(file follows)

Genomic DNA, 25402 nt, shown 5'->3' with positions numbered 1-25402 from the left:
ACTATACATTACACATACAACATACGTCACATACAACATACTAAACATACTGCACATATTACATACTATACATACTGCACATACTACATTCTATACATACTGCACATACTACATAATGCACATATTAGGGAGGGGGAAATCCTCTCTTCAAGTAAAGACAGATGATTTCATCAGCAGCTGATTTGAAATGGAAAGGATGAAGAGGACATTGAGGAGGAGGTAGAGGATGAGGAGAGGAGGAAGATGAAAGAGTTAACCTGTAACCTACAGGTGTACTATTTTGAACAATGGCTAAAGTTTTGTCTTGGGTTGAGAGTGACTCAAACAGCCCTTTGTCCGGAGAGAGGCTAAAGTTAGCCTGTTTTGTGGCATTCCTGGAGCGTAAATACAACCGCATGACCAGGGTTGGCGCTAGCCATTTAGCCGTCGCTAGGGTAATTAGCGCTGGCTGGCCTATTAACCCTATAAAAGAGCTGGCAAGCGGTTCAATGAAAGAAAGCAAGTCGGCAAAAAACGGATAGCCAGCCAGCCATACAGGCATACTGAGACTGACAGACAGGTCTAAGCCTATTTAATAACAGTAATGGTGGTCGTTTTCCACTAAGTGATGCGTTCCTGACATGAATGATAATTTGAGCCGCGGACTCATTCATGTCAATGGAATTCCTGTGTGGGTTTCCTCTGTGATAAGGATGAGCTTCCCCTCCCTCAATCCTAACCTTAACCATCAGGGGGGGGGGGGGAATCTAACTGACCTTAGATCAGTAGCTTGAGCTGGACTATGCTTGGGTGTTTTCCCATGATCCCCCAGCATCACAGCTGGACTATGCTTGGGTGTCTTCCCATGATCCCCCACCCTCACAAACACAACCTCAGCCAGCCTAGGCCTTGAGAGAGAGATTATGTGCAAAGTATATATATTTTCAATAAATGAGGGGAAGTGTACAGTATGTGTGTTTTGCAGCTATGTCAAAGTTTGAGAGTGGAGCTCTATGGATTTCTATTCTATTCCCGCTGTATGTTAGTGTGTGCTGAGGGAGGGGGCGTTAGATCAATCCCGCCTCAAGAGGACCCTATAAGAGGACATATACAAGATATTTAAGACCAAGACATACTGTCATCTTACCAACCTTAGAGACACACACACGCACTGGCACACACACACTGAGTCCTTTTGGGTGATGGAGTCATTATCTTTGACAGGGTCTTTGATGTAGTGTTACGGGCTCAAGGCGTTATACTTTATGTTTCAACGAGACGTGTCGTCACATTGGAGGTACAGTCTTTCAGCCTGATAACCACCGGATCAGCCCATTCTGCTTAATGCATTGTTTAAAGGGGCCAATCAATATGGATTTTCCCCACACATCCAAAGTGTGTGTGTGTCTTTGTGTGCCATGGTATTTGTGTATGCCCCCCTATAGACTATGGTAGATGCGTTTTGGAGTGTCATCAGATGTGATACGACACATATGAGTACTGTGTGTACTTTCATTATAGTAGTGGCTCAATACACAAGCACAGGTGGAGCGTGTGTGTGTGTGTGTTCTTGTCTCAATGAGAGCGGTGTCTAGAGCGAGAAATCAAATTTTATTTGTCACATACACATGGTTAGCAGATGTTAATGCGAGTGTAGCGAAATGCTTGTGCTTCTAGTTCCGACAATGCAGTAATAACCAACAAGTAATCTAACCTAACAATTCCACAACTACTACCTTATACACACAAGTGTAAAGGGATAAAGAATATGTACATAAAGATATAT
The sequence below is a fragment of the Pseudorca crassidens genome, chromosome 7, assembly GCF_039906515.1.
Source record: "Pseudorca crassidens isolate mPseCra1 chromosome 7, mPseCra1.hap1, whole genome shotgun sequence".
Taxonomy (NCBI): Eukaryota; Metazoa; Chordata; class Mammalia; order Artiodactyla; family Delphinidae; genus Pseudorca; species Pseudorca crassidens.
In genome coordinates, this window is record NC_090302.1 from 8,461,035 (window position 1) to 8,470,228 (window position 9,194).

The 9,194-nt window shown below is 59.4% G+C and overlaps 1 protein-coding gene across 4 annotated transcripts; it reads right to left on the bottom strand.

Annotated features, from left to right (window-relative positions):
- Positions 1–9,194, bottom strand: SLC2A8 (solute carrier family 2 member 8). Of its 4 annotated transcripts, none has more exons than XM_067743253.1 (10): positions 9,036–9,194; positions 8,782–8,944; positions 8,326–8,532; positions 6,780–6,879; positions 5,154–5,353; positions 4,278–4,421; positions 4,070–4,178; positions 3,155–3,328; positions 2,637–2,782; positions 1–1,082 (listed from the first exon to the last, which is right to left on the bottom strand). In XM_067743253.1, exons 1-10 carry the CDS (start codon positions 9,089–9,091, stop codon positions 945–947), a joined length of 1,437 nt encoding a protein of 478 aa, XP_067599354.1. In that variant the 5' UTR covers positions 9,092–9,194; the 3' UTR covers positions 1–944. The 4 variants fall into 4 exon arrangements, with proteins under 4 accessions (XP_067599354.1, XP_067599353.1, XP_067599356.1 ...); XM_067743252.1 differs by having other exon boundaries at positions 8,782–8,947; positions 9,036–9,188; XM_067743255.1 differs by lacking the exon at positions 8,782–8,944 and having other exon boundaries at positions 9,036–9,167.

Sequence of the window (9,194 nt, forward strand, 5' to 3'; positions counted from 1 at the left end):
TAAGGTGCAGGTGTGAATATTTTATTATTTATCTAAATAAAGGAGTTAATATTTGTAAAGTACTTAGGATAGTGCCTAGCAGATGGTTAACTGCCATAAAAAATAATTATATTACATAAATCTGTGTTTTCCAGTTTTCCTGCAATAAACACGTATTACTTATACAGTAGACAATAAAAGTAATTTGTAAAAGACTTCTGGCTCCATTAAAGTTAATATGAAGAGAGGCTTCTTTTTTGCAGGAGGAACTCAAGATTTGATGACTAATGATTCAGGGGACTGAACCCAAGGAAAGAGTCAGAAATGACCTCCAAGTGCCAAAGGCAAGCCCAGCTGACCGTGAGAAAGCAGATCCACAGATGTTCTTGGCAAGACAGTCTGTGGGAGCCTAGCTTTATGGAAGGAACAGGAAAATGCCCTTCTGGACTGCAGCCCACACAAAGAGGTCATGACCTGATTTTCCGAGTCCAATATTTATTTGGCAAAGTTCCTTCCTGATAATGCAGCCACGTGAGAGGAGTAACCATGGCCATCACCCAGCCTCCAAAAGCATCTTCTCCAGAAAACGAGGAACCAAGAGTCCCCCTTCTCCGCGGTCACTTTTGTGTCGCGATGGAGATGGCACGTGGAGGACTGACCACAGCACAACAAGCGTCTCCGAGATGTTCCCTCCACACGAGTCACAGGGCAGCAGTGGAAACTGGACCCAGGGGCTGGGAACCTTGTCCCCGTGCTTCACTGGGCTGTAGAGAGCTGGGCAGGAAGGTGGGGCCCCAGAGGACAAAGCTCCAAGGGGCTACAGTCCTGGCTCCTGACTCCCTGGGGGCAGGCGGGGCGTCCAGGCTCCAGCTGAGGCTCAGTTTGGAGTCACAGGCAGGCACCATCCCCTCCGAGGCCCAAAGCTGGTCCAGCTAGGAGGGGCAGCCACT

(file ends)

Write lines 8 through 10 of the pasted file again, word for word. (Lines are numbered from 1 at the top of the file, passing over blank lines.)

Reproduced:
Annotated features, from left to right (window-relative positions):
- Positions 1–9,194, bottom strand: SLC2A8 (solute carrier family 2 member 8). Of its 4 annotated transcripts, none has more exons than XM_067743253.1 (10): positions 9,036–9,194; positions 8,782–8,944; positions 8,326–8,532; positions 6,780–6,879; positions 5,154–5,353; positions 4,278–4,421; positions 4,070–4,178; positions 3,155–3,328; positions 2,637–2,782; positions 1–1,082 (listed from the first exon to the last, which is right to left on the bottom strand). In XM_067743253.1, exons 1-10 carry the CDS (start codon positions 9,089–9,091, stop codon positions 945–947), a joined length of 1,437 nt encoding a protein of 478 aa, XP_067599354.1. In that variant the 5' UTR covers positions 9,092–9,194; the 3' UTR covers positions 1–944. The 4 variants fall into 4 exon arrangements, with proteins under 4 accessions (XP_067599354.1, XP_067599353.1, XP_067599356.1 ...); XM_067743252.1 differs by having other exon boundaries at positions 8,782–8,947; positions 9,036–9,188; XM_067743255.1 differs by lacking the exon at positions 8,782–8,944 and having other exon boundaries at positions 9,036–9,167.

Sequence of the window (9,194 nt, forward strand, 5' to 3'; positions counted from 1 at the left end):